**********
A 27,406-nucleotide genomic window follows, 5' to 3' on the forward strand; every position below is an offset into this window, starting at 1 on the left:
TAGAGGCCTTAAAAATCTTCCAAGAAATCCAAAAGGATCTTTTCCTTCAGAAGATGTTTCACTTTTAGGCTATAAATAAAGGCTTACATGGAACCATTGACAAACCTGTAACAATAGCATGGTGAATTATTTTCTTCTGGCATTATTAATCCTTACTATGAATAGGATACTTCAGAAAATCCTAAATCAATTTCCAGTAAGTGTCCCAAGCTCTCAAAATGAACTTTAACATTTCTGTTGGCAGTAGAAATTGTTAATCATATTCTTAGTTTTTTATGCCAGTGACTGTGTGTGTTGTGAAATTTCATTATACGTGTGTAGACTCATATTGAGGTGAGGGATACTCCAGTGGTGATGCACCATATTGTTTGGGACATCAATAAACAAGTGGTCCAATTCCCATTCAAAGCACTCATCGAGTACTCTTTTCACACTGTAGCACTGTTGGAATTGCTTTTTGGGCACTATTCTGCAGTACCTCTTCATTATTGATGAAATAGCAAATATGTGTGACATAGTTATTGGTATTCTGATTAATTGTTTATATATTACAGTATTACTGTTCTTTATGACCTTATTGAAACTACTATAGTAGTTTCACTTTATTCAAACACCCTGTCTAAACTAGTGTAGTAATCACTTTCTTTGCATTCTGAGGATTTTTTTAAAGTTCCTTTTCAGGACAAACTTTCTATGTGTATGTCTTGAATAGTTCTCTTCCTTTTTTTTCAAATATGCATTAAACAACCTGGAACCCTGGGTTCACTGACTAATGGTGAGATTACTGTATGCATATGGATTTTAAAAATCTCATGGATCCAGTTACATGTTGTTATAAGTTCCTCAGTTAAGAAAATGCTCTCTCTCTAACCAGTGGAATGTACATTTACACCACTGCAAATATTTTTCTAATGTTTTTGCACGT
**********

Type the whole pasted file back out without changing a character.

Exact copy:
A 27,406-nucleotide genomic window follows, 5' to 3' on the forward strand; every position below is an offset into this window, starting at 1 on the left:
TAGAGGCCTTAAAAATCTTCCAAGAAATCCAAAAGGATCTTTTCCTTCAGAAGATGTTTCACTTTTAGGCTATAAATAAAGGCTTACATGGAACCATTGACAAACCTGTAACAATAGCATGGTGAATTATTTTCTTCTGGCATTATTAATCCTTACTATGAATAGGATACTTCAGAAAATCCTAAATCAATTTCCAGTAAGTGTCCCAAGCTCTCAAAATGAACTTTAACATTTCTGTTGGCAGTAGAAATTGTTAATCATATTCTTAGTTTTTTATGCCAGTGACTGTGTGTGTTGTGAAATTTCATTATACGTGTGTAGACTCATATTGAGGTGAGGGATACTCCAGTGGTGATGCACCATATTGTTTGGGACATCAATAAACAAGTGGTCCAATTCCCATTCAAAGCACTCATCGAGTACTCTTTTCACACTGTAGCACTGTTGGAATTGCTTTTTGGGCACTATTCTGCAGTACCTCTTCATTATTGATGAAATAGCAAATATGTGTGACATAGTTATTGGTATTCTGATTAATTGTTTATATATTACAGTATTACTGTTCTTTATGACCTTATTGAAACTACTATAGTAGTTTCACTTTATTCAAACACCCTGTCTAAACTAGTGTAGTAATCACTTTCTTTGCATTCTGAGGATTTTTTTAAAGTTCCTTTTCAGGACAAACTTTCTATGTGTATGTCTTGAATAGTTCTCTTCCTTTTTTTTCAAATATGCATTAAACAACCTGGAACCCTGGGTTCACTGACTAATGGTGAGATTACTGTATGCATATGGATTTTAAAAATCTCATGGATCCAGTTACATGTTGTTATAAGTTCCTCAGTTAAGAAAATGCTCTCTCTCTAACCAGTGGAATGTACATTTACACCACTGCAAATATTTTTCTAATGTTTTTGCACGT